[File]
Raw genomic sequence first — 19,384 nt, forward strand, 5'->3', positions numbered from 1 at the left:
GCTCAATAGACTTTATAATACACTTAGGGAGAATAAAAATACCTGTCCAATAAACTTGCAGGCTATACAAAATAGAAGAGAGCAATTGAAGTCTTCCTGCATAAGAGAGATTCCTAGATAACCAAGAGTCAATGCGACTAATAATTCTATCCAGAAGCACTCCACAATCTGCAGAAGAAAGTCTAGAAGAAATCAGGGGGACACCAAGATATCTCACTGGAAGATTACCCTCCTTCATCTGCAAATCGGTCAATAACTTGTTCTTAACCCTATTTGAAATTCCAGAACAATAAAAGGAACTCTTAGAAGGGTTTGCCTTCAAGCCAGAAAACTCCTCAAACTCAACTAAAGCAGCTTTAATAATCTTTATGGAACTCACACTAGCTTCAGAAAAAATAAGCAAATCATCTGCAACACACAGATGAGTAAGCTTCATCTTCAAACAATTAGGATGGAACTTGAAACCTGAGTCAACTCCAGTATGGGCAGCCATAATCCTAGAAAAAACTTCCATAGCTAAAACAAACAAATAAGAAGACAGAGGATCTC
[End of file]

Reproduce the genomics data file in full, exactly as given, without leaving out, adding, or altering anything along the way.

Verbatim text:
Raw genomic sequence first — 19,384 nt, forward strand, 5'->3', positions numbered from 1 at the left:
GCTCAATAGACTTTATAATACACTTAGGGAGAATAAAAATACCTGTCCAATAAACTTGCAGGCTATACAAAATAGAAGAGAGCAATTGAAGTCTTCCTGCATAAGAGAGATTCCTAGATAACCAAGAGTCAATGCGACTAATAATTCTATCCAGAAGCACTCCACAATCTGCAGAAGAAAGTCTAGAAGAAATCAGGGGGACACCAAGATATCTCACTGGAAGATTACCCTCCTTCATCTGCAAATCGGTCAATAACTTGTTCTTAACCCTATTTGAAATTCCAGAACAATAAAAGGAACTCTTAGAAGGGTTTGCCTTCAAGCCAGAAAACTCCTCAAACTCAACTAAAGCAGCTTTAATAATCTTTATGGAACTCACACTAGCTTCAGAAAAAATAAGCAAATCATCTGCAACACACAGATGAGTAAGCTTCATCTTCAAACAATTAGGATGGAACTTGAAACCTGAGTCAACTCCAGTATGGGCAGCCATAATCCTAGAAAAAACTTCCATAGCTAAAACAAACAAATAAGAAGACAGAGGATCTC